Prepare It: Trim all visible fat using a sharp knife. Marinate the pork in your favorite marinade for one hour to overnight in the refrigerator, or coat it with your favorite spice rub. Preheat oven to 300 degrees F. Meanwhile, spray a skillet with nonstick spray and place over high heat. Brown the meat, about one minute per side, until just browned, then transfer to a baking dish and place in oven until a meat thermometer reads 155 degrees F and the meat is only slightly pink inside, approximately 15-25 minutes. Slice and serve hot.

Nutrients: A 4-ounce serving has 136 calories, 24 g protein, 0 g carbohydrate, 4 g fat, 0 g fiber.

7-ASPARAGUS 
Asparagus or garden asparagus, scientific name Asparagus officinalis, is a spring vegetable, a flowering perennial plant species in the genus Asparagus. It was once classified in the lily family, like its Allium cousins, onions and garlic, but the Liliaceae have been split and the onion-like plants are now in the family Amaryllidaceae and asparagus in the Asparagaceae. Asparagus officinalis is native to most of Europe, northern Africa and western Asia,
Asparagus
Asparagus


Asparagus? Seriously, if you want to grow, your mom was right -- you need veggies. When it comes to greens, you have plenty of great choices. Broccoli and spinach are other highly recommended options, but we picked asparagus for its water-leaching quality. Top bodybuilders turn to asparagus as a meal when it comes down to precontest crunch time and they need to get extra-tight for the stage.

Buy It: Whether the spears are thin or thick, they should have a bright-green color and be free of blemishes and bruises. The buds at the tip should be closed tightly, not wilting. For best taste, consume within three days of purchase.
Asparagus
Asparagus
Prepare It: Trim the base of each stalk. If you've chosen thick stalks with tough skin, it's best to peel the base end with a vegetable peeler. Lay a spear flat, then, starting about halfway between the tip and base, peel to the end of the base. Rotate the spear and continue to peel the lower half until all sides are peeled and the base is about the same thickness as the tip. Select a pan wide enough to lay the spears flat, add 1 inch of water and a pinch of salt, and place over high heat until water boils. Add asparagus so that the tips all face the same end. Boil 3-4 minutes for thin spears (4-6 minutes for thicker ones), or until spears are just crisp and tender. Remove and serve hot.
Nutrients: A 4-ounce serving has 27 calories, 3 g protein, 5 g carbohydrate, less than 1 g fat, 2 g fiber.

HIGH-PROTEIN SEAFOOD
YELLOWFIN TUNA
Protein Power: 25 g per 3 oz. serving

This meaty swimmer delivers a boatload of easily digested, premium-quality protein. You'll also benefit from the healthy amount of B vitamins and the potent antioxidant selenium in its flesh.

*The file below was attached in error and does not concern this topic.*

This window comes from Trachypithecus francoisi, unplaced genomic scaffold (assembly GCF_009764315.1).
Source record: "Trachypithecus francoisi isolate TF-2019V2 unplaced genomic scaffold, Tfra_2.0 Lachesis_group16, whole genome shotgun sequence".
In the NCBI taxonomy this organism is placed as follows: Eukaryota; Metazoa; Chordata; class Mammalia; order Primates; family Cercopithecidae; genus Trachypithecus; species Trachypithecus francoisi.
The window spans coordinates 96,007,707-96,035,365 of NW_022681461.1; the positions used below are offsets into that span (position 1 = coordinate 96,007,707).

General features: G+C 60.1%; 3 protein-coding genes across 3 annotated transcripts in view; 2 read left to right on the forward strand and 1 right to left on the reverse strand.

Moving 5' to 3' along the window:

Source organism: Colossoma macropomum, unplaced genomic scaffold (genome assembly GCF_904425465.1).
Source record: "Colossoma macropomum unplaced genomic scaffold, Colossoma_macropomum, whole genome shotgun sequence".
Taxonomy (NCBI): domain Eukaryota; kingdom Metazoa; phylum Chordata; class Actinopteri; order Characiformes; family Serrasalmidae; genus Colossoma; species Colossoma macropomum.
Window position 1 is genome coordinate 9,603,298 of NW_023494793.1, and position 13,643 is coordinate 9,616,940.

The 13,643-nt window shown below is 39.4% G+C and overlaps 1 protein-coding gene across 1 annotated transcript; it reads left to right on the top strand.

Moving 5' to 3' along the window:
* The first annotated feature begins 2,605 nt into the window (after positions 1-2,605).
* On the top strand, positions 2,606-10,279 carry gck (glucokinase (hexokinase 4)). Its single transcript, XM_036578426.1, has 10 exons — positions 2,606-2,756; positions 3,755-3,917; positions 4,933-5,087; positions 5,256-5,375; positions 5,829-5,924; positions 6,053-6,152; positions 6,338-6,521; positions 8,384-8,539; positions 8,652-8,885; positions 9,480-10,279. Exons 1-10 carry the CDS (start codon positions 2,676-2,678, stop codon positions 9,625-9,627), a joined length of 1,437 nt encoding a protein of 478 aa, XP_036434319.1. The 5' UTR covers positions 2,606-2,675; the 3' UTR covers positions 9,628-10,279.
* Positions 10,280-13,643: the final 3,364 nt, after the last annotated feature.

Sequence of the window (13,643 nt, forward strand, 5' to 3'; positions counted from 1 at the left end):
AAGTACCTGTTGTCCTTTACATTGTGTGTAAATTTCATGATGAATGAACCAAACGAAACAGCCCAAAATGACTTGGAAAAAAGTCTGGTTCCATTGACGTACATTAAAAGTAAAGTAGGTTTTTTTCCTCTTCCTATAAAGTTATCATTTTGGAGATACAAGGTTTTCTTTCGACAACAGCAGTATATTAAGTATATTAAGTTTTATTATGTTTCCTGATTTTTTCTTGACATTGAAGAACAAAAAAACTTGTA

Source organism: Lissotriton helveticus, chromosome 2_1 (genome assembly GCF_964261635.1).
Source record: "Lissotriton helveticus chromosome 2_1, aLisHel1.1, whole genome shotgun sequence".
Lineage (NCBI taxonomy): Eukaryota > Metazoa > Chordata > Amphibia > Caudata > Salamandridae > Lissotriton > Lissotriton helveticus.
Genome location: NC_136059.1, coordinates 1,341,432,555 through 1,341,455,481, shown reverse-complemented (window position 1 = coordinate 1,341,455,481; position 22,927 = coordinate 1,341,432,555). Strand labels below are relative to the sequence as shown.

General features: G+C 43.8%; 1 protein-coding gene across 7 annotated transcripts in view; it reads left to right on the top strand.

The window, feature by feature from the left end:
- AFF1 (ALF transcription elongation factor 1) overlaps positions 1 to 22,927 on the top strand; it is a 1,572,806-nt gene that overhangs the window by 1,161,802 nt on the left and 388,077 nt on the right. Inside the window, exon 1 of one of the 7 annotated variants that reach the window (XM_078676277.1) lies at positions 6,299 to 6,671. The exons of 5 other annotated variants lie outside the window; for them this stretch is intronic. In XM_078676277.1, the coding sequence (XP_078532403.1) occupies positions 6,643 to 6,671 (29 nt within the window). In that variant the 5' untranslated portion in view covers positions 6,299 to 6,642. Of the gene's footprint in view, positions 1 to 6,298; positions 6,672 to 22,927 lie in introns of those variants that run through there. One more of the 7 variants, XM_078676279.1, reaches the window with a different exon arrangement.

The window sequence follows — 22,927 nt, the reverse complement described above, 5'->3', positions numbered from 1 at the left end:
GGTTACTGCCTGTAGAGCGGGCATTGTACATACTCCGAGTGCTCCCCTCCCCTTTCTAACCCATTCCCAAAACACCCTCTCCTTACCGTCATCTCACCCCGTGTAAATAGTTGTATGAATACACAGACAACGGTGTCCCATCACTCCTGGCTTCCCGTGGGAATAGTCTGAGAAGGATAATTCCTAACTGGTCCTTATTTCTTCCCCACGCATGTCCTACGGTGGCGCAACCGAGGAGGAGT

Need to Know: When possible, look for troll- or pole-caught tuna, which are the most sustainable options.

TILAPIA
Protein Power: 21 g per 3 oz. serving

Commonly available at most fish markets, tilapia provides an approachable, mild-tasting fish choice that will give you laudable amounts of protein to keep your muscles well-fed.

Need to Know: Look for American-farmed tilapia, which is a safer choice than tilapia imported from Asia.

OCTOPUS
Protein Power: 25 g per 3 oz. serving

An increasing number of fishmongers are now offering up this seafood choice. So if your goal is to pack on granite-dense muscle you'd be a sucker—pun intended—not to reel it in for its protein windfall.

Need to Know: Frozen octopus actually has an advantage over fresh because the subzero process works to help tenderize the meat.

HIGH-PROTEIN DAIRY

GREEK YOGURT
Protein Power: 23 g per 8 oz. serving
Strained yogurt
Strained yogurt
Made by straining away the liquid, deliciously thick Greek-style yogurts contain about twice as much protein as regular versions. You'll also reap the rewards of gut-friendly probiotic bacteria and bone-building calcium.

Need to Know: Plain Greek yogurt can contain up to three times less sugar than flavored types.


SWISS CHEESE
Protein Power: 8 g per 1 oz. serving

Ounce for ounce, Swiss cheese provides more protein than other commonly available varieties in the supermarket, making it a muscle-friendly option for your sandwiches and burgers.
SWISS CHEESE
SWISS CHEESE
Need to Know: If you're concerned about the calorie density of full-fat Swiss, low-fat versions have a protein-to-fat ratio of around 8-to-1, while still providing good flavor.